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Pseudonym of UK photographer, mathematician and author Charles Lutwidge Dodgson (1832-1898), whose famous children's stories, Alice's Adventures in Wonderland (1865) and Through the Looking Glass and What Alice Found There (1871) – an early example of the novel (sf or otherwise) structured around the moves of a game of Chess – have had a profound impact on a wide range of writers, over and above the numerous parodies, often dealing with Politics, that the Innocent-in-Wonderland topos very easily inspires. It has been argued more seriously, by Brian W Aldiss among others, that the underlying logic of these "nonsense" adventures has provided a significant model for much of sf's typical reorderings of reality – certainly in most sf novels whose heroes' Paranoia about reality turns out to be justified, or where human spaces can seem more congested with pearls and tchotchkes than can be counted, and/or organized fractally (Carroll was much affected by the "fairyland" Great Exhibition of 1851). Both novels were assembled much later, very usefully, as The Annotated Alice: Alice's Adventures in Wonderland and Through the Looking Glass (omni 1960; rev vt More Annotated Alice 1990; The Annotated Alice: The Definitive Version 1999) edited and extensively annotated by Martin Gardner. Alice Through the Needle's Eye (1984) by Gilbert Adair is, interestingly, not a Wonderland Parody (these are very numerous; Saki's political sketches assembled as The Westminster Alice [coll 1902] are effectively Carrollian in style) but a genuine continuation. Very interestingly, After Alice (2015) by Gregory Maguire (1954- ) conveys a second young girl, the palindromic Ada, down the rabbit hole to attempt to bring Alice (like Eurydice) back to the surface; Through a Looking Glass Darkly (2020) by Jake Fior (circa 1967- ) seeks to extract a sense of the oddity of the original through a twice-told rendering of Alice's life as a twentieth-century teenager.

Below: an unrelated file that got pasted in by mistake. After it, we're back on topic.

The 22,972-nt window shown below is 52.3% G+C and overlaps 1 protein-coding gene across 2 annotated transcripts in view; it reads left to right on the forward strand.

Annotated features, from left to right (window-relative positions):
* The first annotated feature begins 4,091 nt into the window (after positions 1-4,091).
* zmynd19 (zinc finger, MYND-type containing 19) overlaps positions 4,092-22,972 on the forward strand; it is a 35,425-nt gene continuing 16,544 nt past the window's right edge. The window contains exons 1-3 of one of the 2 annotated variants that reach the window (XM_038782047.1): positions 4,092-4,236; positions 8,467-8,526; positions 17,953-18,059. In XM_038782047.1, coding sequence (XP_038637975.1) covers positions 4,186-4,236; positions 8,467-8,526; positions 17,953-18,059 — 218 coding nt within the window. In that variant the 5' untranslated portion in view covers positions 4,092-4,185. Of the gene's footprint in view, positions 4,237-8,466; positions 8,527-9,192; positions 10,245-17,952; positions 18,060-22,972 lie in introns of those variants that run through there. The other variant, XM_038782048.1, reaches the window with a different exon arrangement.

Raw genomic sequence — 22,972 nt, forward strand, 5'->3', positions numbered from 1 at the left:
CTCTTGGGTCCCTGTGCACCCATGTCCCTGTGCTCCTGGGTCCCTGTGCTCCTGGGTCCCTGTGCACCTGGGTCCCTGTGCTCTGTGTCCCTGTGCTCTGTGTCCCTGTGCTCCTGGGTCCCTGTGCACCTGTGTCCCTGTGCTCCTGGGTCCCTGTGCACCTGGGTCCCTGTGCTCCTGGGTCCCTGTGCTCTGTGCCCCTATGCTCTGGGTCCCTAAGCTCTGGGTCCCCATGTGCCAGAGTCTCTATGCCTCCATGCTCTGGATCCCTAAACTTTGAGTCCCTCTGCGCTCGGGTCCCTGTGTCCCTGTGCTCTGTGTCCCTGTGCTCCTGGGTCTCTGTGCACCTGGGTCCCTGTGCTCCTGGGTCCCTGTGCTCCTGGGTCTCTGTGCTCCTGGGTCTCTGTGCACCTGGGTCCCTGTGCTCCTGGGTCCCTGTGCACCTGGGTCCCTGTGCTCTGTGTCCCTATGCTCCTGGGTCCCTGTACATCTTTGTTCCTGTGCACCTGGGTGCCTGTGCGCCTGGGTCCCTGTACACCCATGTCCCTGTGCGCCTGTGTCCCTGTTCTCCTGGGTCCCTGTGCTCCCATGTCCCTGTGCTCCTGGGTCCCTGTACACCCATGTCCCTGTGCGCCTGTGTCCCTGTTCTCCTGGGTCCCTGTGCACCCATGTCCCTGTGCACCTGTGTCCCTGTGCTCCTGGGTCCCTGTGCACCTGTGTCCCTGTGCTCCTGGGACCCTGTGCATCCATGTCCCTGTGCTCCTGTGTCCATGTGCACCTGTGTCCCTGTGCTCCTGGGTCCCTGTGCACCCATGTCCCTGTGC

The extraordinarily resonant metaphysical pathos of The Hunting of the Snark: An Agony, in Eight Fits (1876 chap) has many literary and personal implications. In sf terms, it can certainly be understood as a reductio ad absurdum of the extraordinary voyage (see Fantastic Voyages) of a Ship of Fools, in pursuit of a McGuffin; the nullity of its climactic final line – "For the Snark was a Boojum, you see" – ghosts the success story implicit in the standard narratology of the Voyage, including the merciless male triumphalism of Joseph Campbell's Monomyth in The Hero of a Thousand Faces (1949). The incidental whimsy of the Bellman's exercise in crypto-mathematics, "What I tell you three times is true" (laid down in the second verse), has been much quoted as an anticipation of protective redundancy in Computer applications (see Information Theory); a curve-ball use of this application serves, in "Chaos, Co-Ordinated" (January 1946 Astounding) by James Blish and Robert A W Lowndes writing together as John Macdougal, to flummox an Alien Computer. Carroll's mathematical and logical fantasies, as found in the puzzle stories of A Tangled Tale (coll 1886), have also had repercussions in sf. Even the generally unsatisfactory and over-sentimental Fantasy diptych Sylvie and Bruno (1889) and Sylvie and Bruno Concluded (1893) contains some notable sf Inventions, including an early Time Machine – the Outlandish Watch – permitting Time-in-Reverse travel into the past. Understandably, Carroll's mutable and arbitrary realities have had at least as great an impact on Fantasy. [JC/DRL]
see also: John MacDougal; Mathematics; Paradox; Virtual Reality; Underground.
born Daresbury parsonage, Cheshire: 27 January 1832
died Guildford, Surrey: 14 January 1898
works (highly selected)
Sylvie and Bruno
about the author
A few selections from the very many critical studies.
Entry from The Encyclopedia of Science Fiction edited by John Clute, David Langford, Peter Nicholls and Graham Sleight.
Accessed 00:24 am on 28 November 2021.